Based on the anecdotal information I see in my client’s food journals, people eating processed and packaged foods are taking in exorbitant amounts of artificial ingredients and additives. Typically, a client will say something like, “I eat a bowl of cereal with low-fat milk, have yogurt for a snack, and a Subway sandwich for lunch.” While this sounds relatively harmless, here’s what it might actually look like based on some popular “health food” items:
* One serving of Kellogg’s Fiber Plus Antioxidants Berry Yogurt Crunch contains more than 13 different additives, preservatives, and food dyes, including Red 40 and Blue 1, which are known to cause allergic reactions in some people and mutations leading to cancer in lab animals. It also contains BHT, monoglycerides, and cellulose gum. In addition, conventional milk often contains residues of artificial bovine growth hormones, known endocrine disruptors as well as antibiotics used in industrial milk production.
* Dannon Light & Fit Peach yogurt contains more than 11 different additives including Red 40, aspartame, potassium sorbate, sucralose, and acesulfame potassium.
* A Subway sandwich of turkey and cheese on nine-grain bread with fat-free honey mustard, peppers, and pickles contains more than 40 different additives, preservatives, and dyes. The pickles and peppers have yellow 5 and polysorbate 80, the bread has ten different additives including dough conditioners, DATEM, and sodium stearoyl lactylate, and the turkey contains ten additives as well.
The person in this example has consumed more 60 food additives eating breakfast, a small snack, and lunch alone, to say nothing of dinner, dessert, further snacking and drinks. Consumers Union’s Dr. Hansen told me, “I wouldn’t be surprised if it were up to 100 additives or more that people are taking in on a daily basis.”
And it’s not just food. A number of additional toxins also enter our systems from other industrial sources and often come in the form of phthalate plasticizers and parabens—both of which are used in personal care products, some medications, and even foods and food preservation. Most Americans use some form of shampoo, soap, lotion, and antiperspirant every day, and these toxins, applied to the skin, are absorbed dermally.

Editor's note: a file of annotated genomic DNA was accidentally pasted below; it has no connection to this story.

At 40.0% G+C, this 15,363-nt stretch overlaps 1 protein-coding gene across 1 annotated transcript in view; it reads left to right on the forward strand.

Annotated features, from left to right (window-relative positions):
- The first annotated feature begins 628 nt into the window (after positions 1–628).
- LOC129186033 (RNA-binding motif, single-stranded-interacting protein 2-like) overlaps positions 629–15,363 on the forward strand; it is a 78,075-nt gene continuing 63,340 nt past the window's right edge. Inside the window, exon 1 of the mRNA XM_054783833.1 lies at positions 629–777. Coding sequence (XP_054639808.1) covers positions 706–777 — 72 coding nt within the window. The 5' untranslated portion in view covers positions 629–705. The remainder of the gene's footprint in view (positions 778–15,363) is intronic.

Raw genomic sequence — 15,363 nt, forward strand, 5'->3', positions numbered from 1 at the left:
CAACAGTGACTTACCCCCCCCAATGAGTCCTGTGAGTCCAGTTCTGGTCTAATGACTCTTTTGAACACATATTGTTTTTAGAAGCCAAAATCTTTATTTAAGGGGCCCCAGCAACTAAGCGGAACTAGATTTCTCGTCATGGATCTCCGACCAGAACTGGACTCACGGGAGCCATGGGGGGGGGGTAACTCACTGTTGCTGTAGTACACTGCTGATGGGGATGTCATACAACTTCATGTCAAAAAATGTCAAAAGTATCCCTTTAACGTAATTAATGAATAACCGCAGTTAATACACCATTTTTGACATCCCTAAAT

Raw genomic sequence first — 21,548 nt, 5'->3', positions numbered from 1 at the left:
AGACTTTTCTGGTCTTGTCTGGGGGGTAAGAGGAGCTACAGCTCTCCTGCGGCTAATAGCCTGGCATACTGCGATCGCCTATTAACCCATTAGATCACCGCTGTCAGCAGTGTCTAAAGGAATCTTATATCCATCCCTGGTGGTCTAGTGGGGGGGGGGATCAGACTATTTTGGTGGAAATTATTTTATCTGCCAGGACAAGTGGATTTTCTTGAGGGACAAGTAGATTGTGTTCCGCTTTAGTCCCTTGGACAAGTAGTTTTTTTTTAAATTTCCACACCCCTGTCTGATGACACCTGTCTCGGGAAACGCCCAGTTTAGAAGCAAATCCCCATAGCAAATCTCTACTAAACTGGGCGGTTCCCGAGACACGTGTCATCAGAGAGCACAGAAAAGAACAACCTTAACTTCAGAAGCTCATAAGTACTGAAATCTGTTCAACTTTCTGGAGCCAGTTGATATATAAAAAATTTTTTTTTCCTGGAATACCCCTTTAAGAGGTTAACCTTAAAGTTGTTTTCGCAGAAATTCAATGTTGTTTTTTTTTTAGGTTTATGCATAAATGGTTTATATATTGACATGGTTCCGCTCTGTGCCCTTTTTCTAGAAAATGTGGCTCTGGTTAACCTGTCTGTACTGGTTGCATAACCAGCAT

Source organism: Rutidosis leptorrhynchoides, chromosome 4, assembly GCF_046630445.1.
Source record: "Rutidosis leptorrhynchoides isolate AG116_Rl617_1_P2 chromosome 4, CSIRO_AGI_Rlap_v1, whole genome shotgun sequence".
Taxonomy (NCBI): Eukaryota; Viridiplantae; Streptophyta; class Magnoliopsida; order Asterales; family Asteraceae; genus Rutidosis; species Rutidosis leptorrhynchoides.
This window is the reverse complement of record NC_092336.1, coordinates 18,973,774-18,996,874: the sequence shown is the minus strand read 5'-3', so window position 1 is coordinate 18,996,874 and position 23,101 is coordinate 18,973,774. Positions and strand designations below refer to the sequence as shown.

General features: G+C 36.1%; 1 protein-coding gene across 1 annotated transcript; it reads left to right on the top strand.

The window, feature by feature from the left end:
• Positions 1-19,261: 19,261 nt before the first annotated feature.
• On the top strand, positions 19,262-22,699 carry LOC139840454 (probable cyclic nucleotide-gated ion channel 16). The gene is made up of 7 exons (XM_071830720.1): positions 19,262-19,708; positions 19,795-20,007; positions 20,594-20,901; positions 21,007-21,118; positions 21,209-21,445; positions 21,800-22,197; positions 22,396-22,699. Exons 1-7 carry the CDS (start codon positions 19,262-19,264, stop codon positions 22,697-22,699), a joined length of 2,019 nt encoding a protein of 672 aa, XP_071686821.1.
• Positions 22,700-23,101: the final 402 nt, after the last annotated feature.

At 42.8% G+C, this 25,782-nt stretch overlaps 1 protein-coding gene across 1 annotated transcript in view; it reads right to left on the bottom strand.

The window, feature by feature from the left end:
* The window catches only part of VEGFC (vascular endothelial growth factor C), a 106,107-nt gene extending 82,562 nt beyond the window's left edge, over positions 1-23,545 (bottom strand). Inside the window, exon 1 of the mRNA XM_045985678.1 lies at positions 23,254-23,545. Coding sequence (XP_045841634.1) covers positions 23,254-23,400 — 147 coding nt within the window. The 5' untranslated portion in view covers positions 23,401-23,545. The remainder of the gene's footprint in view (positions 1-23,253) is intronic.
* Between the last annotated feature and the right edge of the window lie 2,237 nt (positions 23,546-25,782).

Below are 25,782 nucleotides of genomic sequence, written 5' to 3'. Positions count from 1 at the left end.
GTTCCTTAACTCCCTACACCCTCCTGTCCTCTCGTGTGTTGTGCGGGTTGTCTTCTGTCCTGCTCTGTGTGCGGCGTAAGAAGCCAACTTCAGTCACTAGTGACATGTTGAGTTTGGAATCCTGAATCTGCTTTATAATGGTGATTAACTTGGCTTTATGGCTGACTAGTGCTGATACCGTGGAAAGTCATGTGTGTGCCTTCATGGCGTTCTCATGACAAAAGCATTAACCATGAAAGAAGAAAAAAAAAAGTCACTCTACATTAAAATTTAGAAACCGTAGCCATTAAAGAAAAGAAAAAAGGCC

According to a 2010 study, like BPA, parabens and phthalates can clear our bodies relatively quickly but only if we aren’t exposed to them on a regular basis. The study states, “For serious health problems to arise, exposure to these rapidly-clearing compounds must occur on a daily basis.” Phthalates are associated with infertility, obesity, asthma, and allergies, as well as breast cancer; parabens are a cause for concern regarding breast cancer.
So what if it’s not the dyes alone, the preservatives alone, or the BPA alone, but some haphazard combination thereof that has yet to be studied or evaluated properly? Jason August, with the FDA’s Office of Food Additive Safety, admitted as much in his defense of food dyes in relation to ADHD recently when he said, “There were other factors in most of these studies that could have been the reason or could have gone hand in hand with the dyes to create these problems in these particular children, including preservatives.”
This is precisely why the FDA needs to be more rigorous with its testing of individual additives and start evaluating the combined effects or “other factors” that August so blithely refers to here.
Chemicals used in all of these industrial products are big business—food corporations own some of the largest personal care companies and they’re profiting on multiple fronts with cheap, industrial ingredients. For example, Nestlé owns 30 percent of the world’s largest cosmetic and beauty company L’Oreal—tightly regulating these substances and evaluating potential harm would be a financial hardship for these corporations.
But the real hardship is placed on the American people who trust that the foods they eat are properly regulated by the government and safe for themselves and their families. How long will the FDA continue to put the health of the American people at risk with its antiquated policy? Let’s hope with pressure from groups like the AAP, changing consumer demand, and continued headlines, the FDA will finally do its job.
About the Author
Kristin Wartman is a holistic nutrition educator, baker, and writer living in Brooklyn. She writes about cooking, eating and the history and politics of traditional, real foods. Kristin has a Masters in Literature from UC Santa Cruz and is certified as a holistic nutrition educator from Bauman College in Berkeley, California. For recipes and more information please see her blog, foodbykristin.